In the week to January 28, there were 757 hospitalised confirmed influenza cases reported from 21 NHS Trusts across England, with a rate of 7.66 per 100,000 compared to 8.25 per 100,000 in the previous week, this is above the very high impact threshold of 4.20 per 100,000.
A total of 4,618 hospitalised confirmed influenza admissions have been reported since week 40.
EVERYTHING YOU NEED TO KNOW: AUSSIE FLU
What is Aussie flu?
Experts in Ireland revealed on December 31 "less than 10 people" have died from the so-called 'Aussie flu' outbreak .
Doctors are now warning children - particularly those aged between five and 14 - could be most at risk.
Public health officials are urging people who are eligible for the free flu vaccination should "get it without delay".
Symptoms of Aussie flu:
Sore throat and cough
Runny nose and sneezing
Symptoms of Aussie flu are similar to those caused by normal flu, but they are more severe.
People should recover from normal flu within a week so, although the cough and fatigue may last longer.
So if you are still really ill after seven days, it is a good indication of something more serious.
Aussie flu can lead to pneumonia and other potentially fatal complications.
This year's flu vaccine has been developed to tackle the main strains which are circulating this season, including H3N2.
A number of strains of the virus, but particularly H3N2, led to Australia's worst flu season for nearly a decade.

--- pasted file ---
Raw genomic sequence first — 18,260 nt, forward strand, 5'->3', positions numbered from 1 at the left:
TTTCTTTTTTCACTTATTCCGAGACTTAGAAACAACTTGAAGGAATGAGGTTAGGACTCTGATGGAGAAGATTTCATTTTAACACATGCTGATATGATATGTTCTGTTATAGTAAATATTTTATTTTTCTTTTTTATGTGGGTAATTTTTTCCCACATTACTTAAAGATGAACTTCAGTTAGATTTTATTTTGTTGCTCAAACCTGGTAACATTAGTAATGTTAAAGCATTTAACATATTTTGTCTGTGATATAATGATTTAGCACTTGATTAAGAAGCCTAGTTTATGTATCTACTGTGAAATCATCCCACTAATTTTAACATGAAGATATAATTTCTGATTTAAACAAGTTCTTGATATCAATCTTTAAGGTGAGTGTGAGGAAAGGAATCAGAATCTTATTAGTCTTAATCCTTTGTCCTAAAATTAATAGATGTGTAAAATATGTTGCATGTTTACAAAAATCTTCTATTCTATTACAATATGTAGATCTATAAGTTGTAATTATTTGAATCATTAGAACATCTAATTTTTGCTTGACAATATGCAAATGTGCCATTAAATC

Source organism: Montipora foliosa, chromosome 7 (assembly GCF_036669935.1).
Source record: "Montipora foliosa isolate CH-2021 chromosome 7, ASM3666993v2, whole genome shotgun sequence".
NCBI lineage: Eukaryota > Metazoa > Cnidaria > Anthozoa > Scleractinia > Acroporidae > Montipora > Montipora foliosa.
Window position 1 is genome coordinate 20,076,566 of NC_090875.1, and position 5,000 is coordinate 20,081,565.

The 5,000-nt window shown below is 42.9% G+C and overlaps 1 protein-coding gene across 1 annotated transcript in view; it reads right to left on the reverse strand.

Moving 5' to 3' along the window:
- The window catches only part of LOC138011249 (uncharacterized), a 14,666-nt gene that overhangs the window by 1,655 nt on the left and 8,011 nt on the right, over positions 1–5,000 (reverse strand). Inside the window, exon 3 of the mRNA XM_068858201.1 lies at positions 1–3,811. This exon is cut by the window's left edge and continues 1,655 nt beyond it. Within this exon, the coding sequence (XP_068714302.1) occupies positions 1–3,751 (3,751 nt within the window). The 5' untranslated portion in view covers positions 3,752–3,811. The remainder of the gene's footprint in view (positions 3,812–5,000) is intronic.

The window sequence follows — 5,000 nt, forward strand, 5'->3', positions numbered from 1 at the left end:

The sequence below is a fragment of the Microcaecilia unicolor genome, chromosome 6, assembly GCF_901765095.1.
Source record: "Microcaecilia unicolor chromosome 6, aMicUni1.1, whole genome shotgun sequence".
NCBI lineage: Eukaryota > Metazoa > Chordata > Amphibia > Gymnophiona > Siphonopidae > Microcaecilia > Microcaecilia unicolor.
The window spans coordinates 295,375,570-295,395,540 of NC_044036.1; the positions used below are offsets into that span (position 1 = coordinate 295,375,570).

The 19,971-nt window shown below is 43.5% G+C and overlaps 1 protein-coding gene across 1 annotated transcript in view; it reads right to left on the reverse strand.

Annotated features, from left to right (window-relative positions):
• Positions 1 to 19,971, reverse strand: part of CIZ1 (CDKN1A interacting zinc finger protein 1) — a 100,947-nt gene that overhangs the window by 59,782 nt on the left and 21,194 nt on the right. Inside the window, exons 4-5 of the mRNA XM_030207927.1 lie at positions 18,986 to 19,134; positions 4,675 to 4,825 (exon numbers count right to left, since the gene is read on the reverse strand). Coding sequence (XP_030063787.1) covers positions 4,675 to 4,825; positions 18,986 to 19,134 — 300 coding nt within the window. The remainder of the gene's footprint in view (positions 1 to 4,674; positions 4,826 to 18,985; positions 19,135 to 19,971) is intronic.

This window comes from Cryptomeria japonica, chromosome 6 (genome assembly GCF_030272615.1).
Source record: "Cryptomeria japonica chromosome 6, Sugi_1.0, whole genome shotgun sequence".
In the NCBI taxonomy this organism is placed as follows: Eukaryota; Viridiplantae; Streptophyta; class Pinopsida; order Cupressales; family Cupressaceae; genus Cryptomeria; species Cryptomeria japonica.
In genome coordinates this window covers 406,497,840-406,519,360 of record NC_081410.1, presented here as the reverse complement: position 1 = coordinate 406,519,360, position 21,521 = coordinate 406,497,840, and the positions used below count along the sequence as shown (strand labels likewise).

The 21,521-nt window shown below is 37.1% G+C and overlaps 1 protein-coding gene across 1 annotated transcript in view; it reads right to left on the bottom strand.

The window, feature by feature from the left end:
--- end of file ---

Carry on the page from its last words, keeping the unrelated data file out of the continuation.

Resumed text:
The arrival of so-called Aussie flu comes as NHS England urged hospitals to defer pre-planned operations and routine outpatient appointments until the end of the month.
A subtype of influenza A, the bug mainly affects older people, those with long-term health conditions, pregnant women and children.
As flu viruses are constantly mutating, vaccines to protect against the disease have to change each season.
People are asked to take particular caution to spreading germs by washing their hands more often, covering their mouths and noses when they cough, and cleaning surfaces.
Dr Jillian Johnston told the BBC: "Getting the free flu vaccine is the single most important thing you can do to help protect yourself against flu.
"With high levels of flu activity in Australia during their winter, and the potential for similar here, it is more important than ever that everyone who is eligible gets vaccinated.
"We are fortunate to have a more comprehensive flu vaccination programme than Australia or England, but the benefits can only be realised if a high proportion of the groups who can get the vaccine actually take up the offer."
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What is Japanese flu?
'Japanese' flu which is contracted and spread particularly by children has caused experts to urge parents to take up free jabs.
Yamagata flu is less severe but more contagious than Aussie flu.
Experts say this is because very young children are 'super shedders', meaning they excrete more of the virus because their immune systems can't distinguish between what makes them ill and what will kill them.
As a result, children produce a stronger 'transmission' of the flu.
Unlike H3N2, protection against Yamagata is not included in the vaccine for over-65s or vulnerable patients, such as those with diabetes or respiratory disease.
Yamagata is a category 'B' strain of flu. Complications are less common and most people will recover within a week.
This means it's less serious than Aussie strain, which is a category 'A'.
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And French flu?
Health workers are being urged to have the jab as the epidemic from across the Channel threatens to hit the UK.